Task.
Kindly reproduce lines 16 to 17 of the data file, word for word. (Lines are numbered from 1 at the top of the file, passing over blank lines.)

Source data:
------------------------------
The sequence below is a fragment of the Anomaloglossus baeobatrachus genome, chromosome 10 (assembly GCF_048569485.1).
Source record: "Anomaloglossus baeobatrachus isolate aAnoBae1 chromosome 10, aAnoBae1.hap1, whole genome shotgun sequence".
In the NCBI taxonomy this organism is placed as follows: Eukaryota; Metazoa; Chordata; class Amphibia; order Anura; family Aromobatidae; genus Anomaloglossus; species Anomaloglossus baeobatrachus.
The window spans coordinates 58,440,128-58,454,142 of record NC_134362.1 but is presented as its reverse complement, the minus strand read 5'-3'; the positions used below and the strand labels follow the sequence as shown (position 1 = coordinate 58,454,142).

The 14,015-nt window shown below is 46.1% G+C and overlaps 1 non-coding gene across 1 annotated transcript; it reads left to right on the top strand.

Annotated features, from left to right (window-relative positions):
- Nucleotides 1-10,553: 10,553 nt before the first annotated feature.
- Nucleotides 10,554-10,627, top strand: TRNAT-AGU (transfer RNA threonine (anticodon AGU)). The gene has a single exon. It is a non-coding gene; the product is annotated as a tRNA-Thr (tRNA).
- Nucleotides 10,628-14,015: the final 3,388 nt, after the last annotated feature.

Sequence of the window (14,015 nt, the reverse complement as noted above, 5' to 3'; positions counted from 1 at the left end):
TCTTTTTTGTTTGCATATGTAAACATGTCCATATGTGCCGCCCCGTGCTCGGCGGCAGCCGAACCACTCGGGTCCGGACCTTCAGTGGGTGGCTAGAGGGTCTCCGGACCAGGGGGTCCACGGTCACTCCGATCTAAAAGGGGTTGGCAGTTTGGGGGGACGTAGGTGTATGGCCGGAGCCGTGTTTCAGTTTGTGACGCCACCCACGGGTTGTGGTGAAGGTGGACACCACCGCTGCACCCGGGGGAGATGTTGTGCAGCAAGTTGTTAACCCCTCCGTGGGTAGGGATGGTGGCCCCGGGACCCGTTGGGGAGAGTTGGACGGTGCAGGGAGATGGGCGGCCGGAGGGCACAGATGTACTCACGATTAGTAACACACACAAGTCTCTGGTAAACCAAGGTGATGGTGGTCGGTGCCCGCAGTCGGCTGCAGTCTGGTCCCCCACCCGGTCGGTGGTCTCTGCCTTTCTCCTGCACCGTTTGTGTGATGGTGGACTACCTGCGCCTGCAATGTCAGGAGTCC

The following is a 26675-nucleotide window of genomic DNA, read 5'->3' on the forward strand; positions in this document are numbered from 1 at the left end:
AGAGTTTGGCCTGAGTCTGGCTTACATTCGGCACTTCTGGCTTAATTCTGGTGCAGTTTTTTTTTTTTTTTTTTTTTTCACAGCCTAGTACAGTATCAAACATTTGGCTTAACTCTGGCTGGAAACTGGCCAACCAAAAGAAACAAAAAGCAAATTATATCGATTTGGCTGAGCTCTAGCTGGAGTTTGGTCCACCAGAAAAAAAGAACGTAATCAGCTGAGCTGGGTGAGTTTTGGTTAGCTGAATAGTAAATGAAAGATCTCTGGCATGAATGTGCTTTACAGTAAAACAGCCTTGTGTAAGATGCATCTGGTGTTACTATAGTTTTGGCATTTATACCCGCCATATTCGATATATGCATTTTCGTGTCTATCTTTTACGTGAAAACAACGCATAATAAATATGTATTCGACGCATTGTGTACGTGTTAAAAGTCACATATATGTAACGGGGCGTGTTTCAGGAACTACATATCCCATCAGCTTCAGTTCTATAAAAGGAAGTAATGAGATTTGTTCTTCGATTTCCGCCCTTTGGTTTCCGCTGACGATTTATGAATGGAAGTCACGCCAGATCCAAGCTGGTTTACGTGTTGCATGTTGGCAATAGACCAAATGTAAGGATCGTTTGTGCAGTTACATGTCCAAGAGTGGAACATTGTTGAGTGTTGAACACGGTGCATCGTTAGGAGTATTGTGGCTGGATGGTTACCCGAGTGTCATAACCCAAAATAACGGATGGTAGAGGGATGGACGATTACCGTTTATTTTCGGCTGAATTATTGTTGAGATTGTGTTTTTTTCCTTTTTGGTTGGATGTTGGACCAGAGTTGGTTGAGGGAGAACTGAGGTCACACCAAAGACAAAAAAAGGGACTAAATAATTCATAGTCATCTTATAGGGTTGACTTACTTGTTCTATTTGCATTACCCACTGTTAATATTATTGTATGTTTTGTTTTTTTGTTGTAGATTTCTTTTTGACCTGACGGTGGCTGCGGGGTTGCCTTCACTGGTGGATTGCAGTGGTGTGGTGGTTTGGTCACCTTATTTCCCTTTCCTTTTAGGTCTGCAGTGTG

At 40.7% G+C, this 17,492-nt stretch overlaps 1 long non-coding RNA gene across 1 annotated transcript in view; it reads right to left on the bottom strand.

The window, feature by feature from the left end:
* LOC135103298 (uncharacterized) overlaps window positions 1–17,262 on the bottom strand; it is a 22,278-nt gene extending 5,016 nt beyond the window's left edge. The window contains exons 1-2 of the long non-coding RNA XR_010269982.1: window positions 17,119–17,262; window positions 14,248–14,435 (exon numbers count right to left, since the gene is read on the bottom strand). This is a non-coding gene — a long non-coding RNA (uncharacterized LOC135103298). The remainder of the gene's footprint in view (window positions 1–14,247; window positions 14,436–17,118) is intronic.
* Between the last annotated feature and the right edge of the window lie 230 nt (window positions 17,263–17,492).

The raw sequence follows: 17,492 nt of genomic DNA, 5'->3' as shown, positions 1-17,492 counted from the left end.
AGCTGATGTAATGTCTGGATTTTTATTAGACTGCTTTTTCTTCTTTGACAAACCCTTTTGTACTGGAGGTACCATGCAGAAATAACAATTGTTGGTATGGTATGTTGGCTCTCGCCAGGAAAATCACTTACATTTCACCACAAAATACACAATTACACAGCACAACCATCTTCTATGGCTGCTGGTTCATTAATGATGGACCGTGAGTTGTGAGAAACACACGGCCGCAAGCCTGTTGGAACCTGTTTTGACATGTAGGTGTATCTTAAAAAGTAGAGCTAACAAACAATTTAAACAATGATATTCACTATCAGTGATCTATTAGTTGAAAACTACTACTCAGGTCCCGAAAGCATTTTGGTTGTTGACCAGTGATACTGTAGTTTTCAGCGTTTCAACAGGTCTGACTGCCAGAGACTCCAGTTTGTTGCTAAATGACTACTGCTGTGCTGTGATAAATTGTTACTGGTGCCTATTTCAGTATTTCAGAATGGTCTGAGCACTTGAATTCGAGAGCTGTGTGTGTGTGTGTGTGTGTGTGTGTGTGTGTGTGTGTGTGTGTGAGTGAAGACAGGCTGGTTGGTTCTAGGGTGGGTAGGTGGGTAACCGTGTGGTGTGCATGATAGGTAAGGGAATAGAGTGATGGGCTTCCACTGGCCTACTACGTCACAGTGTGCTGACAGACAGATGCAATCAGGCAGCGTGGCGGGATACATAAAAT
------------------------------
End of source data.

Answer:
* LOC135103298 (uncharacterized) overlaps window positions 1–17,262 on the bottom strand; it is a 22,278-nt gene extending 5,016 nt beyond the window's left edge. The window contains exons 1-2 of the long non-coding RNA XR_010269982.1: window positions 17,119–17,262; window positions 14,248–14,435 (exon numbers count right to left, since the gene is read on the bottom strand). This is a non-coding gene — a long non-coding RNA (uncharacterized LOC135103298). The remainder of the gene's footprint in view (window positions 1–14,247; window positions 14,436–17,118) is intronic.
* Between the last annotated feature and the right edge of the window lie 230 nt (window positions 17,263–17,492).